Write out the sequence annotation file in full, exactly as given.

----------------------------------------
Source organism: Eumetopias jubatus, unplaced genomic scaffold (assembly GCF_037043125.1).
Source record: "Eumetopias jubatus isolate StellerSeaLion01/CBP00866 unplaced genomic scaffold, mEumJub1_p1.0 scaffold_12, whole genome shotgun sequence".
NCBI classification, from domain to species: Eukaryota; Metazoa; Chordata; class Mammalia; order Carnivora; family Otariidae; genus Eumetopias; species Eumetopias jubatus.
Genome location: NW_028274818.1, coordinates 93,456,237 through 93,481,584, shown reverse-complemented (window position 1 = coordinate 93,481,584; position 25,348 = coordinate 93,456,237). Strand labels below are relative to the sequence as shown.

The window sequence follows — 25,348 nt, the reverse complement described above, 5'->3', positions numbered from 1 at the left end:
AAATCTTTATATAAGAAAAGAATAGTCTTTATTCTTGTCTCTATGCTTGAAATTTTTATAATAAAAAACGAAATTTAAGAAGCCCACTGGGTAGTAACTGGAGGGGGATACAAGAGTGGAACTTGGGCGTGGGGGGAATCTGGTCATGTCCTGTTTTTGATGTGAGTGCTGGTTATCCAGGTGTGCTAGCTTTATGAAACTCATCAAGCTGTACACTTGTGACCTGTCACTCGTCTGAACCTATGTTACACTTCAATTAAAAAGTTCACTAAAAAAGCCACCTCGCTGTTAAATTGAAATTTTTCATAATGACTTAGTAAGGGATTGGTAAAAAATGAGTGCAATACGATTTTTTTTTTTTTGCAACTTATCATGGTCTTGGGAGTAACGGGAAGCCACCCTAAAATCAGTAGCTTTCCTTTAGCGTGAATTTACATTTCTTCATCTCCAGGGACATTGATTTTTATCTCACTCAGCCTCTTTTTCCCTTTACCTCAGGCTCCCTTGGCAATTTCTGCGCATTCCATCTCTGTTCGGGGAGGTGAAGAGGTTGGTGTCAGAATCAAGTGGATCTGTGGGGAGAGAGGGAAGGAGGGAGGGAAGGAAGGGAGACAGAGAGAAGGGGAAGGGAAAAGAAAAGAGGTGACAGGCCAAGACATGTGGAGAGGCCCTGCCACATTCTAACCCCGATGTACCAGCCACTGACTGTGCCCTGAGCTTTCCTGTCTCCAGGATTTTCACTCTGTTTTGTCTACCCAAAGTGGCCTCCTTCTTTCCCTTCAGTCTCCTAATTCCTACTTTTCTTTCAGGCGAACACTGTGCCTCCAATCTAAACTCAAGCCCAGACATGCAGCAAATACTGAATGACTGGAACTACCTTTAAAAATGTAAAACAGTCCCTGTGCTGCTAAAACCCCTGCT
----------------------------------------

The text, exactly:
Source organism: Eumetopias jubatus, unplaced genomic scaffold (assembly GCF_037043125.1).
Source record: "Eumetopias jubatus isolate StellerSeaLion01/CBP00866 unplaced genomic scaffold, mEumJub1_p1.0 scaffold_12, whole genome shotgun sequence".
NCBI classification, from domain to species: Eukaryota; Metazoa; Chordata; class Mammalia; order Carnivora; family Otariidae; genus Eumetopias; species Eumetopias jubatus.
Genome location: NW_028274818.1, coordinates 93,456,237 through 93,481,584, shown reverse-complemented (window position 1 = coordinate 93,481,584; position 25,348 = coordinate 93,456,237). Strand labels below are relative to the sequence as shown.

The window sequence follows — 25,348 nt, the reverse complement described above, 5'->3', positions numbered from 1 at the left end:
AAATCTTTATATAAGAAAAGAATAGTCTTTATTCTTGTCTCTATGCTTGAAATTTTTATAATAAAAAACGAAATTTAAGAAGCCCACTGGGTAGTAACTGGAGGGGGATACAAGAGTGGAACTTGGGCGTGGGGGGAATCTGGTCATGTCCTGTTTTTGATGTGAGTGCTGGTTATCCAGGTGTGCTAGCTTTATGAAACTCATCAAGCTGTACACTTGTGACCTGTCACTCGTCTGAACCTATGTTACACTTCAATTAAAAAGTTCACTAAAAAAGCCACCTCGCTGTTAAATTGAAATTTTTCATAATGACTTAGTAAGGGATTGGTAAAAAATGAGTGCAATACGATTTTTTTTTTTTTGCAACTTATCATGGTCTTGGGAGTAACGGGAAGCCACCCTAAAATCAGTAGCTTTCCTTTAGCGTGAATTTACATTTCTTCATCTCCAGGGACATTGATTTTTATCTCACTCAGCCTCTTTTTCCCTTTACCTCAGGCTCCCTTGGCAATTTCTGCGCATTCCATCTCTGTTCGGGGAGGTGAAGAGGTTGGTGTCAGAATCAAGTGGATCTGTGGGGAGAGAGGGAAGGAGGGAGGGAAGGAAGGGAGACAGAGAGAAGGGGAAGGGAAAAGAAAAGAGGTGACAGGCCAAGACATGTGGAGAGGCCCTGCCACATTCTAACCCCGATGTACCAGCCACTGACTGTGCCCTGAGCTTTCCTGTCTCCAGGATTTTCACTCTGTTTTGTCTACCCAAAGTGGCCTCCTTCTTTCCCTTCAGTCTCCTAATTCCTACTTTTCTTTCAGGCGAACACTGTGCCTCCAATCTAAACTCAAGCCCAGACATGCAGCAAATACTGAATGACTGGAACTACCTTTAAAAATGTAAAACAGTCCCTGTGCTGCTAAAACCCCTGCT